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Don't Sweat the Small Stuff

How does one juggle the IT responsibilities of a financial institution with $435 billion in assets? Very carefully. And Wells Fargo's Webb Edwards takes his responsibilities in stride. As president of the bank's services company and a bank EVP, Edwards oversees a department that combines Wells Fargo's technology operations, communications systems and payments strategies - the technology elements that keep the bank running.

Wells Fargo's technology organization consists of four components, Edwards explains -- computing infrastructure, such as data centers, systems software and hardware; development, for applications both built in-house and outsourced; connectivity services, including network and field operations to support Wells Fargo's 6,160 "stores"; and shared services, an area that brings together the project management office, government activity and other bank functions. As a result, IT interacts with the business side on many levels, Edwards notes.

Common Discipline
Although this setup may not be out of the ordinary for an institution of Wells Fargo's size, Edwards says what makes the bank's approach to IT stand out is its operating philosophy. "We take a very disciplined approach to doing things," he explains. "We keep a common set of systems and infrastructure. Even if we acquire another bank, we still come out with the same system."

This IT discipline, Edwards asserts, provides the bank with flexibility and dependability. "Execution is key," he says. "If we say we'll deliver something, people know we will. This builds credibility with all our business partners."

Webb Edwards,

President, Services Company, and EVP,
Wells Fargo
(San Francisco; $435 billion in assets)

Credibility is something Edwards values on a personal level, too. "You must have integrity above all else," he says. And Edward's approach has remained constant, even as he has seen a definite change in the nature of how technologists at banks operate. "If you go back a few years, the CIO was basically a technology specialist," he relates. "That's a death knell today - you have to have a business orientation. It's more about collaboration and relationship building than being a technologist," Edwards adds. "Our business is conducted using technology, so the CIO should have an equal seat at the table. You can't have an equal seat if you just know coding."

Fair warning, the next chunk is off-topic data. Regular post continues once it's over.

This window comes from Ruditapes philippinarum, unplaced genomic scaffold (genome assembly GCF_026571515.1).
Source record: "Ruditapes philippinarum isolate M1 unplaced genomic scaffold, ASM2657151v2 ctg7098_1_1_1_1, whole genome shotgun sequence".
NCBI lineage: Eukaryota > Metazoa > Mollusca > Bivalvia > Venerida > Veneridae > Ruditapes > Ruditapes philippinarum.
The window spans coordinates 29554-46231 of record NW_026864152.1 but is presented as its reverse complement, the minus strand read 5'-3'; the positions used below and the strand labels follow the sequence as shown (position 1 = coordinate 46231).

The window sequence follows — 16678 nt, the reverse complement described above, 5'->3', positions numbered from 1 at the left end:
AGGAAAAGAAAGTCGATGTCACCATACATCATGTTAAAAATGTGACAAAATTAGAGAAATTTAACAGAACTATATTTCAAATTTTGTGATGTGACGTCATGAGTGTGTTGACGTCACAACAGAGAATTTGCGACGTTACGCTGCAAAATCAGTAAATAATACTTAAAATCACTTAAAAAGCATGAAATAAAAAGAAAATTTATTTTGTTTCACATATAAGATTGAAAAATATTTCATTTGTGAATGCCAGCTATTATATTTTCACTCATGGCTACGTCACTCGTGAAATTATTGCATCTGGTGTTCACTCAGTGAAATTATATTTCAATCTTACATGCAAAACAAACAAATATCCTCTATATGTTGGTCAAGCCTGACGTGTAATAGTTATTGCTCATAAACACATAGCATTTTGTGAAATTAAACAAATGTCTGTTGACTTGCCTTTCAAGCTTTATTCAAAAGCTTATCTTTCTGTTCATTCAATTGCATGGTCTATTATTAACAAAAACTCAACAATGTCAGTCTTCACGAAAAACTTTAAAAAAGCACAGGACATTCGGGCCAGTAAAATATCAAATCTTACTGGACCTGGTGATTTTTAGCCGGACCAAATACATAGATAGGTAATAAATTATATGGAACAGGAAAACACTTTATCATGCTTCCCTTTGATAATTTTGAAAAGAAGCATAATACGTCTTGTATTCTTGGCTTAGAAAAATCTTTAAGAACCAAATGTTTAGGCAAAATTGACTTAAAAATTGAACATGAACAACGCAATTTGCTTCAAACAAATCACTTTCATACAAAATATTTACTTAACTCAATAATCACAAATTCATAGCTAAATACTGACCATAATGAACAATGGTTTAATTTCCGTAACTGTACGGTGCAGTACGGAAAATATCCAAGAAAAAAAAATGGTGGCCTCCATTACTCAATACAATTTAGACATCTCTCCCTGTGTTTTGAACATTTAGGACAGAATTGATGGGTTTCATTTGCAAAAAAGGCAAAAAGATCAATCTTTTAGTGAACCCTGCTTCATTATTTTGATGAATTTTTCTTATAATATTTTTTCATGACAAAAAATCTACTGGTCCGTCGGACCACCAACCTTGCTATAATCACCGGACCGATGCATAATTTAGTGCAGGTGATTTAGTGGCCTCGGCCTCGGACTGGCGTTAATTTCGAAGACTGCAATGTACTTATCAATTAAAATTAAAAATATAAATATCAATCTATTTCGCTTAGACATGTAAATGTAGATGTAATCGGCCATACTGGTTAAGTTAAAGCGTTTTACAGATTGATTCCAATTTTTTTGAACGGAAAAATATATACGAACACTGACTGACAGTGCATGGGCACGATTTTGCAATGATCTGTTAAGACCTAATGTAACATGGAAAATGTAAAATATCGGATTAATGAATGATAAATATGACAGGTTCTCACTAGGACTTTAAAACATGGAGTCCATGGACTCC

Edwards has embraced this big-picture philosophy. He explains that he looks beyond implementing the latest and greatest technology for its own sake and truly examines its ability to forward the organization's goals. "We view technology as an enabler," he says. "We're a means to attaining bigger objectives. I see IT driving the bank's reach and richness of services as we move forward. Technology ... allows us to hook up with third parties to do things we couldn't do otherwise."

In this vein, Edwards envisions more collaborative work with outside service providers to enrich the bank's offerings. "We're in a global economy that is borderless, so we can use other firms as an extension of Wells Fargo," he says.

One way Edwards manages to remain focused on such long-term thinking is by heeding his own advice: "Don't sweat the insignificant things," he says. "There are thousands of things in technology that can drive you crazy -- just focus on the things that are significant to your success."

The Technology Elite: Innovative CIOs

Technology Leaders Take Center Stage

Stranger in a Strange Land No More
Jean Davis, Senior EVP, Head of Operations,
Technology & E-Commerce, Wachovia

Don't Sweat the Small Stuff
Webb Edwards, President, Services Company, and EVP,
Wells Fargo

Building Teams to Build Revenue
Timothy Theriault, President of Worldwide Operations
& Technology, Northern Trust

Small Staff, Big Returns
Greg Bixby, SVP & CIO,
Republic Bancorp

Bringing Banking to the People
Pravir Vohra, Head, Technology Management Group,
ICICI Bank

Conquering IT Growing Pains
Kent Seinfeld, SVP & CIO, Commerce Bank

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